My mom has always been the biggest promoter, sponsor and motivator of my creative undertakings, no matter what field they happened to be in. So it is no surprise she also gave me a little push onto the next level in sewing: making a tailored garment for someone other than myself... She also insisted on being my first "real" customer, wanting to pay for it. At this point Mom, I apologize for how long you had to wait for this!
She expressed her wish for a blazer in Spring, and I only now got done with it... But then again, we live 800 kilometers apart from each other...
I knew this project was going to stretch my abilities a bit, a blazer is a difficult garment to begin with, and to fit it perfectly, there have to be several fittings... First, we decided on a general shape and pattern to base the blazer on. I didn't want to have to make the pattern from scratch, as that would have probably taken me an extra 5 years...
We took the 50's blazer that some of you already know from my 1950's Travel Set as a first guideline:
There were plenty of adjustments to be made. I made a muslin for a first fitting, which went surprisingly well and we actually only needed one additional fitting after that.
We changed the sleeves from 3/4 to full length and I added a sleeve vent to it - which was a first for me and I struggled a bit with making the pattern for it...
We also changed the neckline and made it a bit lower, changing it from four to three buttons, altering the lapels/folding line just slightly to fit the new shape.
The back of the pattern gave me trouble last time I made it, and it did again this time around. It looked so pretty before hemming, it fell beautifully, but the moment I hemmed it the seam allowances from the inset rectangle made it all stiff. I ended up hemming the pieces separately first, and then sewing them together at the hem by hand, basically only sewing together the outer layer. This is where hand-sewing really made a difference!
|Uhm - though it DOES look crocked in this picture!|
By the way - have you heard of the BurdaStyle book yet? I am a contributor and made a coat - a post about it will come up soon. So I have made a lot of coats and a few jackets before, but I still say they are very complicated to make! One of the most important things is choosing the right fabrics, though I would say that is true for any type of sewing project. I used a wool fabric for the outer, and 100% silk for the lining.
Click on the RTW Tailoring sewalong button in the side-bar (or click the link right here...) to get to Sherrys blog: Pattern, Scissors, Cloth. That is the wonderful tutorial I used. I have already made a 1930's summer coat using those guidelines and they really are fabulous.
This is also the reason I didn't take any construction photos of this blazer or am not writing anything how-to about it. Sherry tells you EVERYTHING you need to know about jacket/coat construction. It's not really only for RTW construction, you can add as much couture and hand-made technique to it as you want. But she shows you how to get your paper pattern right, how to calculate the lining pattern so that there is no guess-work in the end and everything is just a breeze to sew together.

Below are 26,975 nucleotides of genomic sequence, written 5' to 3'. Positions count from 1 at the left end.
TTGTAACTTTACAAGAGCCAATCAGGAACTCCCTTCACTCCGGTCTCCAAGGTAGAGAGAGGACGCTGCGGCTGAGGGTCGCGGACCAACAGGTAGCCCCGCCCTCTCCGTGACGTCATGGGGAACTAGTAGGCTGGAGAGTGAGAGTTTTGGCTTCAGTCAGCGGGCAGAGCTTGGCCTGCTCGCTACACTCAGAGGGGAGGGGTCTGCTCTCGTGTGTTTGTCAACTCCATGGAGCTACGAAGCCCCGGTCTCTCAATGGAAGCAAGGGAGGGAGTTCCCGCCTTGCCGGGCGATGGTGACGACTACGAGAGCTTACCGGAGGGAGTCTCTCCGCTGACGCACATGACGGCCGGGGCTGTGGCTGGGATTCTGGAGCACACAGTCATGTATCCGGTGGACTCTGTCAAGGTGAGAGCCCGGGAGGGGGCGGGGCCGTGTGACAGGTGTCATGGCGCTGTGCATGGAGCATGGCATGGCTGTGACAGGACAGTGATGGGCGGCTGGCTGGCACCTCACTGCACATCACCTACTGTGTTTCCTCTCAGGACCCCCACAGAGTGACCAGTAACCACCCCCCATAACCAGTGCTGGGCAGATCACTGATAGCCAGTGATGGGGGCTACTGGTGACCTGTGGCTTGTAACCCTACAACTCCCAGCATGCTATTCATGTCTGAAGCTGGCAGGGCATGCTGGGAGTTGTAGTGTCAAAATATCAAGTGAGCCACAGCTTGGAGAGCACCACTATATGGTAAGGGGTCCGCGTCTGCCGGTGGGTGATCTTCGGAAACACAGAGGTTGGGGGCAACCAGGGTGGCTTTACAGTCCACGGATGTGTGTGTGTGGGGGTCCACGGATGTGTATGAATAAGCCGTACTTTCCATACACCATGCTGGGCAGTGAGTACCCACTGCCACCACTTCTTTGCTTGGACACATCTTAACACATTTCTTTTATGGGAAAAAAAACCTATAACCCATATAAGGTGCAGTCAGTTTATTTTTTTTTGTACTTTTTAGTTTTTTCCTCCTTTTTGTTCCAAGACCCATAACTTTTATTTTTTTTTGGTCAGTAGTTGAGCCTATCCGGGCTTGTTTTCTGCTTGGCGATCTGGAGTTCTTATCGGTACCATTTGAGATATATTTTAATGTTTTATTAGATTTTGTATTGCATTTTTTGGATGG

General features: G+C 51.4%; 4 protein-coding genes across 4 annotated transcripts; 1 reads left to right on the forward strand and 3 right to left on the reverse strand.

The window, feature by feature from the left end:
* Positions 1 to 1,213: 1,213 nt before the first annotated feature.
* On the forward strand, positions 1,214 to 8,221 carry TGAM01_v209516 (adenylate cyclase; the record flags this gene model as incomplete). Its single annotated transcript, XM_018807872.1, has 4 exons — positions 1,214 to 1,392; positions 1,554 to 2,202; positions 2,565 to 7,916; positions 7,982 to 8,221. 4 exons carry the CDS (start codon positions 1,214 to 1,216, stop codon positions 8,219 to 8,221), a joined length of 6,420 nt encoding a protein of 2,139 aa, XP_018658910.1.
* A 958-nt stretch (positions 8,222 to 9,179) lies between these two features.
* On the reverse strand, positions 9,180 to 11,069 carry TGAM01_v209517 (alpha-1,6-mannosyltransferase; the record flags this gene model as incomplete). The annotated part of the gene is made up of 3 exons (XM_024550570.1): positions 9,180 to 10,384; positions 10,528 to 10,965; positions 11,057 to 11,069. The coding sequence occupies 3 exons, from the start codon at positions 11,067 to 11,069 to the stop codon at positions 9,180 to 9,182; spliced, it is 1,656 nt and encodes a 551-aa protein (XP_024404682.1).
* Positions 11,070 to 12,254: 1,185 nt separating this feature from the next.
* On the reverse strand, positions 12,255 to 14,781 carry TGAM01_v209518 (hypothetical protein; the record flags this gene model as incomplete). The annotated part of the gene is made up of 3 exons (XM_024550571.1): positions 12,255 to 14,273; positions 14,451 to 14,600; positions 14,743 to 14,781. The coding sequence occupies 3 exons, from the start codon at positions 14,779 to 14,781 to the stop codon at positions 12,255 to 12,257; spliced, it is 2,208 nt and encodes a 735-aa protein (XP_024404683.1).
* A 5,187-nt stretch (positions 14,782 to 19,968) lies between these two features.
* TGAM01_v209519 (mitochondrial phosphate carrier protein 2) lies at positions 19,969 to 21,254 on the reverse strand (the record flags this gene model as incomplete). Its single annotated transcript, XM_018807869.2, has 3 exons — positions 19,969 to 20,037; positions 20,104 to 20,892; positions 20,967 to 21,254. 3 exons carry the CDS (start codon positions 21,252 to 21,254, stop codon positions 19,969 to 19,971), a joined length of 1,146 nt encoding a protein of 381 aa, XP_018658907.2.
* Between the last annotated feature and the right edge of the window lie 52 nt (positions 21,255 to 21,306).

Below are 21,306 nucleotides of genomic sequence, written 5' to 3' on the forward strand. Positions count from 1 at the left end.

|This is the first version I made from this pattern|
It is also good to see for me that I actually really DID learn a lot in the past year or so. While the first blazer I made from this pattern looks ok, I definitely would have made it better this time around. One of the major things is learning how much interfacing/fusible lining something like that needs, and where. This is actually tricky on a blazer with cut-on sleeves like this one. And while on my first blazer I didn't use enough stabilizers (like on the sleeve cuffs, or also on the collar), I have over-fused other garments before. This is not something I can just put in a sentence so you will make it right from now on - it is something you learn from experience only, trial and error...
Also, on my older version I chose the wrong type of button holes. I wasn't aware then, that the finishing touches like button holes and hems could make or break your whole garment. While I am not sure the bound button holes were the perfect solution with this fabric, and the execution could be more precise, I am still fairly happy with it.
There is also slight puckering happening on one side of the front bodice, and I don't really know why. Luckily, this is something that is more noticeable in photos than real life.
All in all I highly recommend you making something for someone other than yourself. Knowing that another person will be turning your garment inside out and looking at every stitch really pushes you to a next level of precision and sewing ambition. I am dreading and at the same time looking forward to the moment my mom asks me for a perfect pair of pants!
Still to come up - as promised before - how I try to turn old pants into a shirt....